- Lance Hidy, Accessible Media Specialist, Northern Essex Community College
- Length of Session: 1-hr
- Format: Lecture
- Expertise Level: Beginner
- Type of session: General Conference
This is a case study of a campaign to bring UDL to a small community college. As part of a three person team, the speaker brought his experience as graphic artist to the project. The result has been a growing interest among faculty and staff in producing more professional-looking documents that are not only accessible, but also user-friendly.
The speaker was for 18 years a half-time professor of graphic design and photography at a small community college in Massachusetts. His students with disabilities inspired him to join forces with the directors of disability services and instructional technology to promote UDL. This lecture describes their experience, focusing on the strategies that gradually attracted more attention from faculty and staff, and earned tentative interest from senior administrators.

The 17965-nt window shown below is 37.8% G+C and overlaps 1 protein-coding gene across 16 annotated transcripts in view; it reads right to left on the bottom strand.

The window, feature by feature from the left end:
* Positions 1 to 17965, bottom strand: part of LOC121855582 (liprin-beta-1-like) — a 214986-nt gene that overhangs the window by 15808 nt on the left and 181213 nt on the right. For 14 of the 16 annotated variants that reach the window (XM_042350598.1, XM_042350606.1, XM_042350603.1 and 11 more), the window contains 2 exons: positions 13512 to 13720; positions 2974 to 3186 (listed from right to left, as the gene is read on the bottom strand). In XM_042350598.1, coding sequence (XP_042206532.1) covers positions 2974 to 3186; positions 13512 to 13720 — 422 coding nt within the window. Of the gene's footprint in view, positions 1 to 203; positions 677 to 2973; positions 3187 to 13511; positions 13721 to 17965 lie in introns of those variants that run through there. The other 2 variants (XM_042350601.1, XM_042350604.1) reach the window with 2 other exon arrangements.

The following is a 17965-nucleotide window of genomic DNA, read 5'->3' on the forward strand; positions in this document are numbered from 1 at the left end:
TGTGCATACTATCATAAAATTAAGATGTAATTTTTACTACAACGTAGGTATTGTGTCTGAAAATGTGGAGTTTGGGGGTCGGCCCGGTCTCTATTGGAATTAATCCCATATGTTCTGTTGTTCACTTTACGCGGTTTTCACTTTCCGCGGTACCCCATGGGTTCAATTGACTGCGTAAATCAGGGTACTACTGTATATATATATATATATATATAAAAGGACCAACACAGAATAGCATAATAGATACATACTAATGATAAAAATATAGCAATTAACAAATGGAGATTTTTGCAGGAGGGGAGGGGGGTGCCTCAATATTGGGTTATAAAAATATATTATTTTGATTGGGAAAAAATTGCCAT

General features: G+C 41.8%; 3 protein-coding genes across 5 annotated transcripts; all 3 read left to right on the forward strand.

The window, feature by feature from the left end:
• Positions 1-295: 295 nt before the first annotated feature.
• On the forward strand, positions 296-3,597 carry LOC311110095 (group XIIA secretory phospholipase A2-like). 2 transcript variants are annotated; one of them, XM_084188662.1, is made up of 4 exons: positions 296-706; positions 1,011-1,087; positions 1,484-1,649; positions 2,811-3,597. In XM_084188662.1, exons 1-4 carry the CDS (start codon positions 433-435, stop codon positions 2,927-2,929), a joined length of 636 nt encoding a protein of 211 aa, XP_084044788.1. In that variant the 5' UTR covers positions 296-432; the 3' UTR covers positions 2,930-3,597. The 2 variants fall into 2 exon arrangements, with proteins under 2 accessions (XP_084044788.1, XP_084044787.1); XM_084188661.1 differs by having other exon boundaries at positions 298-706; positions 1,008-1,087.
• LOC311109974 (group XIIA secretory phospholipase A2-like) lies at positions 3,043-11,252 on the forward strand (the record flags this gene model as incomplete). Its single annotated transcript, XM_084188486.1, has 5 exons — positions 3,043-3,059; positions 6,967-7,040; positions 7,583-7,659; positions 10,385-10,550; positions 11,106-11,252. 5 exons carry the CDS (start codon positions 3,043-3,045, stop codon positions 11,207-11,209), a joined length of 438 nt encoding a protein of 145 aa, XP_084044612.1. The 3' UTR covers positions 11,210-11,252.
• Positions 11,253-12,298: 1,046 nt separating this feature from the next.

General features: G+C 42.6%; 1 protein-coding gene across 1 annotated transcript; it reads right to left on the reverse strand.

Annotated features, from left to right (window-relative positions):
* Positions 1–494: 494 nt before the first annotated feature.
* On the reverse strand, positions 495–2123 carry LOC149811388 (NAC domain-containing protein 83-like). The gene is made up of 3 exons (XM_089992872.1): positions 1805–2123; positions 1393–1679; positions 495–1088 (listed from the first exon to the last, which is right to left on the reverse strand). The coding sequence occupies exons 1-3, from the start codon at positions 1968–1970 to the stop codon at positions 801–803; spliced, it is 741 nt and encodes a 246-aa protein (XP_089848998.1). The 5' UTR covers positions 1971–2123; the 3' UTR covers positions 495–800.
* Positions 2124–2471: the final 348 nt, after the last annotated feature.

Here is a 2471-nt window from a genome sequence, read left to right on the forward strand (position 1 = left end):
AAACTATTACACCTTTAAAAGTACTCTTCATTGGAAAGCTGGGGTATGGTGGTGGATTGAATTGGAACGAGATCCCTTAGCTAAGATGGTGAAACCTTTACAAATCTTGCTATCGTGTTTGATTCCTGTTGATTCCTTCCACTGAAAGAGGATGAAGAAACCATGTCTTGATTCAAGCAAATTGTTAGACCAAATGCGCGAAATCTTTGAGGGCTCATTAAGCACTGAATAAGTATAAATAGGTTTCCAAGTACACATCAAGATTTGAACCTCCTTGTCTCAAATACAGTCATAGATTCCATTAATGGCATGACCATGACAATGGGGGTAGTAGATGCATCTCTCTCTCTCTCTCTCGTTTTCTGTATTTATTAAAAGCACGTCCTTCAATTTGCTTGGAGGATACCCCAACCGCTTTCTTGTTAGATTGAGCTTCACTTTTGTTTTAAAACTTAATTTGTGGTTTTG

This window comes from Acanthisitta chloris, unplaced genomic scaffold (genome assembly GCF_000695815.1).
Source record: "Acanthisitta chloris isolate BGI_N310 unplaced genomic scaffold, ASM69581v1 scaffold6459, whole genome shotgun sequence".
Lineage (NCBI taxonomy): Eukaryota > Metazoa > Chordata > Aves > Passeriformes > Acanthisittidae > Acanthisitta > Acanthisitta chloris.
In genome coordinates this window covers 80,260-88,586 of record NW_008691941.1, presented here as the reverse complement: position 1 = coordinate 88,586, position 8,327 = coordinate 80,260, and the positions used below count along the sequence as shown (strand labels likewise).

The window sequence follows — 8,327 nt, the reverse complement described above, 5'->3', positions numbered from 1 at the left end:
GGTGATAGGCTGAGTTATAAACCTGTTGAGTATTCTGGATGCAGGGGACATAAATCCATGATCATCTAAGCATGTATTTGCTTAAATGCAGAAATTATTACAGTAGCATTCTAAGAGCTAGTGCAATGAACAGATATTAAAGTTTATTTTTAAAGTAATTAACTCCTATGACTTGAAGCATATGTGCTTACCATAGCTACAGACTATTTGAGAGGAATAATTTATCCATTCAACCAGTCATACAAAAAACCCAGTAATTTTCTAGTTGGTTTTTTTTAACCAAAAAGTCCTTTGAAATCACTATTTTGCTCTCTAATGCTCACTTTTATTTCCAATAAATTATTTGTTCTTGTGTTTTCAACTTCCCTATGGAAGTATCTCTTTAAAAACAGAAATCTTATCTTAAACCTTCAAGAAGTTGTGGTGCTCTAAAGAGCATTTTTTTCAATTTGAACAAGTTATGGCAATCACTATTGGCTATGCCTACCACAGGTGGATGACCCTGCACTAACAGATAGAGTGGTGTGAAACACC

Successful projects included workshops for skills in both accessibility and basic graphic design in Microsoft Word. The speaker also worked with faculty to develop icons for every major offered by the college. This has shifted the culture of the college toward greater use of images in course materials—an element of UDL that is often intimidating to faculty who have not been trained in visual literacy. The lecture will be illustrated with the instructional materials that have been effective in the college's UDL campaign.
- Learn how one community college developed a campaign for UDL.
- The college is putting equal emphasis on user-friendly design and accessibility.
- A college-wide project to promote use of icons highlights an often neglected area of UDL.
Accessible Educational Materials, Administrative/Campus Policy, Faculty Instruction/Accessible Course Design, Uncategorized
Lance Hidy is the Accessible Media Specialist, part-time, at Northern Essex Community College, where he was a half-time professor of art and design for 18 years. Fifty years of experience running his own graphic art studio resulted in internationally-recognized poster designs; designing three U.S. postage stamps; creating a family of 16 fonts for Adobe; designing the Ansel Adams photography books for Little, Brown and the Ansel Adams Trust; and many writings on design theory, history, and practice published in peer-reviewed books and journals.